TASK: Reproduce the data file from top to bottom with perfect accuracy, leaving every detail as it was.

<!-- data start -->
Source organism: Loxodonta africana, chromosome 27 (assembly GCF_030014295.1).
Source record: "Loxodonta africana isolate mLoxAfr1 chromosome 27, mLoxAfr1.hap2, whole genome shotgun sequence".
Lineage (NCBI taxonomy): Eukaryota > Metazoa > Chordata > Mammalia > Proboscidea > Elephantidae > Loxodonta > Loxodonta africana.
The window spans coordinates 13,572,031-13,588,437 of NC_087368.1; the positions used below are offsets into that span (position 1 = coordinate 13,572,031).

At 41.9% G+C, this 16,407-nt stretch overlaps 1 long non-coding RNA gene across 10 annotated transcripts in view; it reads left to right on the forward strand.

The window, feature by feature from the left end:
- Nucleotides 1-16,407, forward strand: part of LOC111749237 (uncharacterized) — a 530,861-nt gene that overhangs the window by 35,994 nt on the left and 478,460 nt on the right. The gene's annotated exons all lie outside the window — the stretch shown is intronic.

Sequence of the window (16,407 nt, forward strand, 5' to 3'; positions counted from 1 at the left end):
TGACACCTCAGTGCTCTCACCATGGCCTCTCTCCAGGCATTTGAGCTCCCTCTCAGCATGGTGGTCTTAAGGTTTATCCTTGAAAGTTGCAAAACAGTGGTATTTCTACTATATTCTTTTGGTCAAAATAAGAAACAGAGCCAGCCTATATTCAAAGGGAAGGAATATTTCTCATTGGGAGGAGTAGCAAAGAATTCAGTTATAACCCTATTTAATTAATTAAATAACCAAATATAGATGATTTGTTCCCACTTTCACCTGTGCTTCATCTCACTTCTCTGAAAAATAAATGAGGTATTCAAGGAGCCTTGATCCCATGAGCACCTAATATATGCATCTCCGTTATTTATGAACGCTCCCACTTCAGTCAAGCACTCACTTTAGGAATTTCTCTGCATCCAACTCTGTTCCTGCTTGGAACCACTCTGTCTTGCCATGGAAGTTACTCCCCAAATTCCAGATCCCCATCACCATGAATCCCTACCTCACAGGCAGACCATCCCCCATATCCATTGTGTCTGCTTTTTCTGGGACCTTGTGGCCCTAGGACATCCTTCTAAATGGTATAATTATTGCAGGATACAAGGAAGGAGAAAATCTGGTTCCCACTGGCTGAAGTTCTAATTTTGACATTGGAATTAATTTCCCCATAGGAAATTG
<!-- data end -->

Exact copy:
Source organism: Loxodonta africana, chromosome 27 (assembly GCF_030014295.1).
Source record: "Loxodonta africana isolate mLoxAfr1 chromosome 27, mLoxAfr1.hap2, whole genome shotgun sequence".
Lineage (NCBI taxonomy): Eukaryota > Metazoa > Chordata > Mammalia > Proboscidea > Elephantidae > Loxodonta > Loxodonta africana.
The window spans coordinates 13,572,031-13,588,437 of NC_087368.1; the positions used below are offsets into that span (position 1 = coordinate 13,572,031).

At 41.9% G+C, this 16,407-nt stretch overlaps 1 long non-coding RNA gene across 10 annotated transcripts in view; it reads left to right on the forward strand.

The window, feature by feature from the left end:
- Nucleotides 1-16,407, forward strand: part of LOC111749237 (uncharacterized) — a 530,861-nt gene that overhangs the window by 35,994 nt on the left and 478,460 nt on the right. The gene's annotated exons all lie outside the window — the stretch shown is intronic.

Sequence of the window (16,407 nt, forward strand, 5' to 3'; positions counted from 1 at the left end):
TGACACCTCAGTGCTCTCACCATGGCCTCTCTCCAGGCATTTGAGCTCCCTCTCAGCATGGTGGTCTTAAGGTTTATCCTTGAAAGTTGCAAAACAGTGGTATTTCTACTATATTCTTTTGGTCAAAATAAGAAACAGAGCCAGCCTATATTCAAAGGGAAGGAATATTTCTCATTGGGAGGAGTAGCAAAGAATTCAGTTATAACCCTATTTAATTAATTAAATAACCAAATATAGATGATTTGTTCCCACTTTCACCTGTGCTTCATCTCACTTCTCTGAAAAATAAATGAGGTATTCAAGGAGCCTTGATCCCATGAGCACCTAATATATGCATCTCCGTTATTTATGAACGCTCCCACTTCAGTCAAGCACTCACTTTAGGAATTTCTCTGCATCCAACTCTGTTCCTGCTTGGAACCACTCTGTCTTGCCATGGAAGTTACTCCCCAAATTCCAGATCCCCATCACCATGAATCCCTACCTCACAGGCAGACCATCCCCCATATCCATTGTGTCTGCTTTTTCTGGGACCTTGTGGCCCTAGGACATCCTTCTAAATGGTATAATTATTGCAGGATACAAGGAAGGAGAAAATCTGGTTCCCACTGGCTGAAGTTCTAATTTTGACATTGGAATTAATTTCCCCATAGGAAATTG